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Interactive Architecture

Interactive architecture usually is limited to actions upon the facade because of the costs (interactive facades) and usually they bear their effects during night time. Dynamic actions (dynamic, participative interactive lightstages or projections) on the façade may lead to a higher identification of (potential) visitors and employees of the building e.g. a museum. The building is highlighted among its urban context. Aside light installations such as projections; there have been a few examples of material or dynamic facades and first dynamic architectures in the recent years.
l'institute du monde arabe, "Tower of the winds" and the "Sendai Mediatéque" by Toyo Ito, Nicolas Schöffer's "Tour Lumière Cybernétique" (T.L.C.), or Vladimir Tatlin's "Monument of the third International."

Instrumental: Blinkenlights/Arcade (2001)

The project “Arcade” (2002) by the group Chaos Computer Club, turned one façade of the French National Library in Paris into a display of 20x26 pixel, each of the 1040 windows a pixel. An editor with an intuitive interface could be downloaded via the web, enabling an audience from all over the (online) world to create animations (“films”) for this display. Two web cams were documenting the event online. A Short Message Gateway for mobiles was created as well, to which text messages could be send for display. Visitors also had the possibility of playing several games as Pong against one another or the computer, thus interrupting the stream of animations and messages during their session.

As Arcade allowed visitors to send text and visuals to spectators in the city of Paris as well as to other viewers all over the world via web cam it had a high social impact upon the participants - though the technology was relatively simple and cost efficient. Demonstrating the possibilities of simple hardware, networking and expertise.
The different means of interaction, from email, xml programming, SMS and tone dialling offered a wide freedom of expression and demonstrated the enormous potential that an even limited display of 20x26 pixel had to offer. Within a short while the participating anonymous individuals from all over the world grew steadily into a community, sharing, interacting and exchanging tips and tricks to create animations. Though the project has ended this group of worldwide participants still exists. The “message board” in the city of Paris created a competition for the most attractive animation among the participants and allowed visitors to express themselves anonymously, independent of age, gender etc..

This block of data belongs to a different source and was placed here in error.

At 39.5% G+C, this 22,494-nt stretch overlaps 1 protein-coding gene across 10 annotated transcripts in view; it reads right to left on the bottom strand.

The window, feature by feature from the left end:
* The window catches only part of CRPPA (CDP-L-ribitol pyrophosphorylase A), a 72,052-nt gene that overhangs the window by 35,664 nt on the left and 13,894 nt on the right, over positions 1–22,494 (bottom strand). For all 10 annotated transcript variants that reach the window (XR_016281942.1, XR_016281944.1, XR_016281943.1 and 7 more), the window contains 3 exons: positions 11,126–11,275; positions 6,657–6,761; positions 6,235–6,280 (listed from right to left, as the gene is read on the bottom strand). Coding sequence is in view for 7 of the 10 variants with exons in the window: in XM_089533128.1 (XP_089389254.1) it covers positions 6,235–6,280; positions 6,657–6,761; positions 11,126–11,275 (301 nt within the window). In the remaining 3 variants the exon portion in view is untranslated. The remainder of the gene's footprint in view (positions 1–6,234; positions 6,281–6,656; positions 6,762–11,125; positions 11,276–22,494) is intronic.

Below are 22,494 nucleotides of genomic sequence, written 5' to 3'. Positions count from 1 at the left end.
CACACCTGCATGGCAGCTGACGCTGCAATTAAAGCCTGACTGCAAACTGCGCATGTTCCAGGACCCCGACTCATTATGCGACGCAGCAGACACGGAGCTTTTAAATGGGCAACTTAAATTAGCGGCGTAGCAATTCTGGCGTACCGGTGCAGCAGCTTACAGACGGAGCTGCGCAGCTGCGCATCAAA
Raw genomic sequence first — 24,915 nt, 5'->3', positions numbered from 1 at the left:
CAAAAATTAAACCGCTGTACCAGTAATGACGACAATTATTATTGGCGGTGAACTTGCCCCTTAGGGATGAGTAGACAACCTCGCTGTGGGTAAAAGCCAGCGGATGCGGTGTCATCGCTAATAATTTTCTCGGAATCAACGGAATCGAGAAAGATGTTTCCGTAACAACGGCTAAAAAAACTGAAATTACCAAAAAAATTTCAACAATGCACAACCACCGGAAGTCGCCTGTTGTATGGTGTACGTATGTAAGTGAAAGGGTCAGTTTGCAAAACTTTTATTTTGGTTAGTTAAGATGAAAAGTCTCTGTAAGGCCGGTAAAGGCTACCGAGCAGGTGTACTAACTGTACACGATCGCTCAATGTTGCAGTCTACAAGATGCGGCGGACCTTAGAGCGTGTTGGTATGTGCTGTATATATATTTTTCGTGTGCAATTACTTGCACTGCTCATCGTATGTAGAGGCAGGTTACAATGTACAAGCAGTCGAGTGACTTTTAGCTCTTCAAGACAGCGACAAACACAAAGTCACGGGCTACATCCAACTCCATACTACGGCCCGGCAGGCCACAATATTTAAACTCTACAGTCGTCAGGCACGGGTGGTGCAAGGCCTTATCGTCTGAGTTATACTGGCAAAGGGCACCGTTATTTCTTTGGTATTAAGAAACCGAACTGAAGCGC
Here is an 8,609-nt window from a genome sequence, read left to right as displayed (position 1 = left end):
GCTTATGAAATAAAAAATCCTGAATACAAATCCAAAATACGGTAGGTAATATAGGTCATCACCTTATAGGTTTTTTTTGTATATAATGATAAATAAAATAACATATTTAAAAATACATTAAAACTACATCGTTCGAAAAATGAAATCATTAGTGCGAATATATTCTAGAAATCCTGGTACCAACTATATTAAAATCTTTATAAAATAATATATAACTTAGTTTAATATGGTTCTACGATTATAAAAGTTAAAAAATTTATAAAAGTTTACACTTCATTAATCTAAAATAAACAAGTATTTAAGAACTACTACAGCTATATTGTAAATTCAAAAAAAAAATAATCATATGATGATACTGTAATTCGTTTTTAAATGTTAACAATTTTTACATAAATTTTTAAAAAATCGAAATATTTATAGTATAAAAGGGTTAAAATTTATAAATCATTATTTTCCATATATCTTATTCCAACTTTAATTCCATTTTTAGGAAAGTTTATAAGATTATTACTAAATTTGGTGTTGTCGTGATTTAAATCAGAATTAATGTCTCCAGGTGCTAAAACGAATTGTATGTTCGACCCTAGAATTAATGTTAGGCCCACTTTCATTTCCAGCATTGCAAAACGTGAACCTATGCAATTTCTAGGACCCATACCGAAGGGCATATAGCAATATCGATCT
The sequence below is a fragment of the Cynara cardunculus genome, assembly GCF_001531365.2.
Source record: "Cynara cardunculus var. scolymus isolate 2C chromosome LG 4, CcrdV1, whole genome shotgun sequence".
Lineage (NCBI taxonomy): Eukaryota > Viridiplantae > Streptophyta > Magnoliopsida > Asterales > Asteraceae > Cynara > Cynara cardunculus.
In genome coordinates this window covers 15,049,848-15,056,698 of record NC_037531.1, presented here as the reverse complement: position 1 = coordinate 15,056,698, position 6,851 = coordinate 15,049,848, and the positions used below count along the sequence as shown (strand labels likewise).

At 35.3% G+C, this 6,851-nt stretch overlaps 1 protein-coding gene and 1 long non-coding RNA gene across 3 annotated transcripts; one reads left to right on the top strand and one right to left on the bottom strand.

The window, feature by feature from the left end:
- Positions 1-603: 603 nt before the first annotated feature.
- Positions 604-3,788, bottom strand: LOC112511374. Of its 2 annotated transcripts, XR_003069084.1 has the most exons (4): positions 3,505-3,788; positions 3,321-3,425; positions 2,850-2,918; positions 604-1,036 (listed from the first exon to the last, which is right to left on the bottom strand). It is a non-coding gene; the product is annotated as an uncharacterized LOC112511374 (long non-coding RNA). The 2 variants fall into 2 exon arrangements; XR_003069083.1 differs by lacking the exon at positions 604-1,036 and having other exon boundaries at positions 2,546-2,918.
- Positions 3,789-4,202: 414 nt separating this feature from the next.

Experiential: Tower of the Winds" (1986)

In Toyo Itos structure "Tower of the Winds" completed in 1986 in Yokohama, Japan. “A twenty-one-meter tower at the centre of a roundabout near Yokohama train station was covered with synthetic mirrored plates and encased in an oval aluminium cylinder: When lit, floodlights positioned between these two layers give the tower the appearance of a giant kaleidoscope. The reflective properties of the aluminium panels emphasize the tower’s simple metallic shape during the day. At night, the “kaleidoscope” is switched on, presenting a brilliant display of reflection on reflection. The tower contains 1280 mini-lamps and twelve bright white neon rings, arranged vertically. Thirty computer controlled floodlights (twenty-four on the inside, the others on the outside) make patterns of light within the tower; varying with the time of day. Natural elements such as noise and the speed and direction of the wind affect the intensity of the floodlights: the result is a controlled “natural” phenomenon. The panels sometimes appear to be of translucent film, while at others they seem to float to the surface.”
As one of the earliest interactive architectures “Tower of the Winds” is a good example for its vibrant and visually intense dialog with its surrounding, though the communicated visuals are the instant translation of what the visitor is hearing and perceiving at the same time. There is no message to be embedded in its change of state. It is what it is. As its appearance changes from being opaque during the day to a fragile lightness and transparency during the night it may surprise and catch the attention of passer-by’s for a long time. Since 1986 “Tower of the Winds” contributed to changing peoples expectations towards technology and architecture in an ephemeral and sensuous way.

A similar piece has been created 25 years earlier by Nicholas Schöffer for the town of Lüttich. Schöffer contructed a tower of 50 meters height in 1961. The structure contained microphones, photocells and devices to measure wind and precipitation to change its appearance as a reaction to its surrounding.
Wind visualisation (direction/speed) on top of the Kepco Building, Osaka, Japan:

last update: 1/7/02008 0:53

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